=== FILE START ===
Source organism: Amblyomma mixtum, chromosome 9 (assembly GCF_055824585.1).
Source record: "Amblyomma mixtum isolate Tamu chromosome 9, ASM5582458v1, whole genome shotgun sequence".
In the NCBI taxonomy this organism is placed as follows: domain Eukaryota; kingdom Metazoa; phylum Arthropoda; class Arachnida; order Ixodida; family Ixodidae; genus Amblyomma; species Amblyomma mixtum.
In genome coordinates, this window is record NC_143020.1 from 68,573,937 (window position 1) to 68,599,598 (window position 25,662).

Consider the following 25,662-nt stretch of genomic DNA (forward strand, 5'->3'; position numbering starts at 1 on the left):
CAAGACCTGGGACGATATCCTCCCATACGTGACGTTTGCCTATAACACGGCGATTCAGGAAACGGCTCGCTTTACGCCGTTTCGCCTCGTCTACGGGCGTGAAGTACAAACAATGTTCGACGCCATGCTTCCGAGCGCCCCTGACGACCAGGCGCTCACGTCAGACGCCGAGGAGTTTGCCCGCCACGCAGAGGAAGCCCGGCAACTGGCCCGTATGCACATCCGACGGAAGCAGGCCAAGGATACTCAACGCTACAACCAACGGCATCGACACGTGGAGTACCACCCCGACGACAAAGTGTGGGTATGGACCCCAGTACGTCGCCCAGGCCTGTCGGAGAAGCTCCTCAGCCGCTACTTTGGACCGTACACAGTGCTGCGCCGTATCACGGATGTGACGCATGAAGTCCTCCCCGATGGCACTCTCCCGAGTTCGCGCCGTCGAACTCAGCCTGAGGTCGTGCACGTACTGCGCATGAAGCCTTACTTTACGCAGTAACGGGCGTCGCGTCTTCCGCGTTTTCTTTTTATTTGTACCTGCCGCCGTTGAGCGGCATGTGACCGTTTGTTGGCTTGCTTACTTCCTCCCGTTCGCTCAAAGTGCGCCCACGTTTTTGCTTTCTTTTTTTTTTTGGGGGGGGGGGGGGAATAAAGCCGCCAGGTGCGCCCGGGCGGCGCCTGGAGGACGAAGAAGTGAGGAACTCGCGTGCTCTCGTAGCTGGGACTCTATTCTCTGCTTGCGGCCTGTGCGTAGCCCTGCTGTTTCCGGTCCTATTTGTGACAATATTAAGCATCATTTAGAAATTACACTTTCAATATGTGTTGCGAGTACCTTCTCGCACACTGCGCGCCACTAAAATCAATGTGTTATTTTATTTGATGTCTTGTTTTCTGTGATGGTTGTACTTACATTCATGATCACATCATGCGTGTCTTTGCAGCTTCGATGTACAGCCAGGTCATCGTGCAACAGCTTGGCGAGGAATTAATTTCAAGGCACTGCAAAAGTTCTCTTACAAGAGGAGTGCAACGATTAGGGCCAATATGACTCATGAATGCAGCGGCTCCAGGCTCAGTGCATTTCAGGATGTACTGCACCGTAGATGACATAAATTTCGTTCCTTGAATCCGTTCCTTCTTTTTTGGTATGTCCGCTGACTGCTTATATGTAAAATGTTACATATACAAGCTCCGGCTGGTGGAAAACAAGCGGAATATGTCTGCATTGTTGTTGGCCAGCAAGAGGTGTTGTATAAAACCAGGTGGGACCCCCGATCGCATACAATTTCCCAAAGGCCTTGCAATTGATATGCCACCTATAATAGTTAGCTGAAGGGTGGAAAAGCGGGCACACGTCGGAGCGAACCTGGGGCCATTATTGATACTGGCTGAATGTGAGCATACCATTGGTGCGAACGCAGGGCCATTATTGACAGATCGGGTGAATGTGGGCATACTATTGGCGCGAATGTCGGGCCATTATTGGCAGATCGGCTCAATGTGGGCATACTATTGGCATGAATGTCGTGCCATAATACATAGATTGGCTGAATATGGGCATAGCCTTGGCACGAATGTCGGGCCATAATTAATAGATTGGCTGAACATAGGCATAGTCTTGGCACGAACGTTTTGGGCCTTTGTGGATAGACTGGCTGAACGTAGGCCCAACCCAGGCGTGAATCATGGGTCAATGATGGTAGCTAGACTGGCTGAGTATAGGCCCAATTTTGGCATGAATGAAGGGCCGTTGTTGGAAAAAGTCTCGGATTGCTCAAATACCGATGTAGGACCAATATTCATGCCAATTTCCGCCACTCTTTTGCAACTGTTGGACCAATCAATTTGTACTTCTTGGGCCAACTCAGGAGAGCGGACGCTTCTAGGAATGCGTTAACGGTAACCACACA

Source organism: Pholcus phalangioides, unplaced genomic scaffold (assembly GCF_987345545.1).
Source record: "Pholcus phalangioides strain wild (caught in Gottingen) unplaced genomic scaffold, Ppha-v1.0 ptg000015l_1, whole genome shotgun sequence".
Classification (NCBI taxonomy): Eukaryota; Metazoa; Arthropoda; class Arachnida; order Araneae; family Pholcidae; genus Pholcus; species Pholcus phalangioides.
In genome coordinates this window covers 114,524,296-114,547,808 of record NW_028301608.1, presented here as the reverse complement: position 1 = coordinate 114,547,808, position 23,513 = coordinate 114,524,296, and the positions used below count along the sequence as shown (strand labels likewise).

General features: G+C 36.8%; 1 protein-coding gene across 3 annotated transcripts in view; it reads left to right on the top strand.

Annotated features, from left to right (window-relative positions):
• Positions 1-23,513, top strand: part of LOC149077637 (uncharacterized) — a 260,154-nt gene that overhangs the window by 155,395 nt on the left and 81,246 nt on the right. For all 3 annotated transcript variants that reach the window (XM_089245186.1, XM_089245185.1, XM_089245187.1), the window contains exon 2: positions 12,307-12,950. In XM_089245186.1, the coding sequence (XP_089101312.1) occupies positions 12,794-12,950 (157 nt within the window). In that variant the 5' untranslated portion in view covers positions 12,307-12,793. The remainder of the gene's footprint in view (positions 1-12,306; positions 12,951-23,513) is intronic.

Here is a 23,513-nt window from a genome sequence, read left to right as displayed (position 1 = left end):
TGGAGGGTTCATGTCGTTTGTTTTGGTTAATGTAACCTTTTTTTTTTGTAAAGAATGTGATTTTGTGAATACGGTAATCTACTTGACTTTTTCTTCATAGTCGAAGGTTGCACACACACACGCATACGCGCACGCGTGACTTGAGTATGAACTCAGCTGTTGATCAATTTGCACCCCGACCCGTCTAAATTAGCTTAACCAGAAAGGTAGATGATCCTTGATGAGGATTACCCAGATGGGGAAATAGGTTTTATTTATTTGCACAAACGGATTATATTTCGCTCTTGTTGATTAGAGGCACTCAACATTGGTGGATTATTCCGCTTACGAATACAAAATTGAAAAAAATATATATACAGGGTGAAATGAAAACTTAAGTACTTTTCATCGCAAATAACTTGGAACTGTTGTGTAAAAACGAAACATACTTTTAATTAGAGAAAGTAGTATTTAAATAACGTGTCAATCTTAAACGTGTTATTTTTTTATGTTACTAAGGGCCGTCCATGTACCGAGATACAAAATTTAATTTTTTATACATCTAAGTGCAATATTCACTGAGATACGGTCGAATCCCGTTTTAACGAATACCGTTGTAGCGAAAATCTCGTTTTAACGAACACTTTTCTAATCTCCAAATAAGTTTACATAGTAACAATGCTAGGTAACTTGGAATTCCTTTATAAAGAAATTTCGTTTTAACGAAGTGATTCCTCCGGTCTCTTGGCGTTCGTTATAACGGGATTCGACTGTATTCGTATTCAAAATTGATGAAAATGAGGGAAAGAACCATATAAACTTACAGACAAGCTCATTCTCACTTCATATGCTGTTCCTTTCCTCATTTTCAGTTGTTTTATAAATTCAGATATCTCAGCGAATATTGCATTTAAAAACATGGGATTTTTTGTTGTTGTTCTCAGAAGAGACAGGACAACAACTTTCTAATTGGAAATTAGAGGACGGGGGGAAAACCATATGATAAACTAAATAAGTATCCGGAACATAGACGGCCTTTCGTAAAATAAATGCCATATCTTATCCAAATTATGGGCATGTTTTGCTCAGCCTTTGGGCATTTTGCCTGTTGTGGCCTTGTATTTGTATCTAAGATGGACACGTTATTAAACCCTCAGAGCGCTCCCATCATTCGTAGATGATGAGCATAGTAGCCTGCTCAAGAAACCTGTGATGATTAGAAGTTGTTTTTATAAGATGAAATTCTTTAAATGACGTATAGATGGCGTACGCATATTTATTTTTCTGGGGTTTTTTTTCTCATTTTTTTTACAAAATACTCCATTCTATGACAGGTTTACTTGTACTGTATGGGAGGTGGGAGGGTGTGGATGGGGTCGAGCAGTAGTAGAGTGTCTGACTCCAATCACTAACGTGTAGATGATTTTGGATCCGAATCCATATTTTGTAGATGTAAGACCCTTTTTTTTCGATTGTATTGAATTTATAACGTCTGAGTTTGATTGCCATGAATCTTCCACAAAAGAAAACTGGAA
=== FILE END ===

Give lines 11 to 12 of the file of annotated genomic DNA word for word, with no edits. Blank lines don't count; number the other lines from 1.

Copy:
General features: G+C 36.8%; 1 protein-coding gene across 3 annotated transcripts in view; it reads left to right on the top strand.

Annotated features, from left to right (window-relative positions):